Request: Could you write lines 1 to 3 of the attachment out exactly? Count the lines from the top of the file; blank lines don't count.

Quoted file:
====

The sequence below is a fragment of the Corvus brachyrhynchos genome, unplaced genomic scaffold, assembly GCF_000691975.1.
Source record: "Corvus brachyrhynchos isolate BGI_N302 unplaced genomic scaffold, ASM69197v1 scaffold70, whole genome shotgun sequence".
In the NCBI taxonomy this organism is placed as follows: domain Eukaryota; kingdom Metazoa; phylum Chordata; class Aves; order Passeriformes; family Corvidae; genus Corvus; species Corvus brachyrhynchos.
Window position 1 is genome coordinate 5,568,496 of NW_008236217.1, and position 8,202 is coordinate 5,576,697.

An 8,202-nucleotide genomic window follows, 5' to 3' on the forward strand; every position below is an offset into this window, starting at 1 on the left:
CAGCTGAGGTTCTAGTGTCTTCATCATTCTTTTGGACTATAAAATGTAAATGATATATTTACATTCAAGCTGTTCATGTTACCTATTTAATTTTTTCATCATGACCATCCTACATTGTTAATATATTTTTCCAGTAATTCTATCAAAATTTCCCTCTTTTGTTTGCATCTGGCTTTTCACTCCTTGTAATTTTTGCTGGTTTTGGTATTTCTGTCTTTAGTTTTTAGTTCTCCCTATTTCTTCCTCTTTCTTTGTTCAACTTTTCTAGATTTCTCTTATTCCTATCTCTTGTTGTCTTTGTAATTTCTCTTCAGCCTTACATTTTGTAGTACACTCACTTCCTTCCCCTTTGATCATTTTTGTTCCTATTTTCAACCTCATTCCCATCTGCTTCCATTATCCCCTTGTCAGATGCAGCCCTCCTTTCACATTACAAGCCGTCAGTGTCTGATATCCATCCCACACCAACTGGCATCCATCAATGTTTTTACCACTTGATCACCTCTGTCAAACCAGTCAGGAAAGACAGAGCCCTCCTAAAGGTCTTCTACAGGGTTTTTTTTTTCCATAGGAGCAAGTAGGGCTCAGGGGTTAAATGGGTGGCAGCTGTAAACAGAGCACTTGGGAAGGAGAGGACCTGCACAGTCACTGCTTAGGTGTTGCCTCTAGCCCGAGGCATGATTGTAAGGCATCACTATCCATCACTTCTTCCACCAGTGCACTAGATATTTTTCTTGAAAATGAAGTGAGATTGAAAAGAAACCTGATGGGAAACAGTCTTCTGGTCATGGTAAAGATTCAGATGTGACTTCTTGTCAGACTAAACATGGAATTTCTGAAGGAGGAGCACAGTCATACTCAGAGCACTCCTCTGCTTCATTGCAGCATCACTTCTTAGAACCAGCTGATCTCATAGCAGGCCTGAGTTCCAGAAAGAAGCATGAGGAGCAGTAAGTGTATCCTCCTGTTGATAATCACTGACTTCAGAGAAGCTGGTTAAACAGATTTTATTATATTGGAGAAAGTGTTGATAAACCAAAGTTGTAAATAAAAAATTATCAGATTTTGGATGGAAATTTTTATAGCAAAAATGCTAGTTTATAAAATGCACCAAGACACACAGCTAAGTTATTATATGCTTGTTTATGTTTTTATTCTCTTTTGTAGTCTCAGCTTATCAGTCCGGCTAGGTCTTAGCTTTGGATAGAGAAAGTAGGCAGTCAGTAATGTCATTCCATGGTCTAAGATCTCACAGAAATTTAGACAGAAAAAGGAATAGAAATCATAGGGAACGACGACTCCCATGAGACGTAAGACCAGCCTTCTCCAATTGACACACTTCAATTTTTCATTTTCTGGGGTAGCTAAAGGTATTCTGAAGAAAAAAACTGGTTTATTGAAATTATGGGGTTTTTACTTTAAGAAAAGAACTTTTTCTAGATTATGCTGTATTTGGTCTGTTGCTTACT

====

The sequence below is a fragment of the Corvus brachyrhynchos genome, unplaced genomic scaffold, assembly GCF_000691975.1.
Source record: "Corvus brachyrhynchos isolate BGI_N302 unplaced genomic scaffold, ASM69197v1 scaffold70, whole genome shotgun sequence".
In the NCBI taxonomy this organism is placed as follows: domain Eukaryota; kingdom Metazoa; phylum Chordata; class Aves; order Passeriformes; family Corvidae; genus Corvus; species Corvus brachyrhynchos.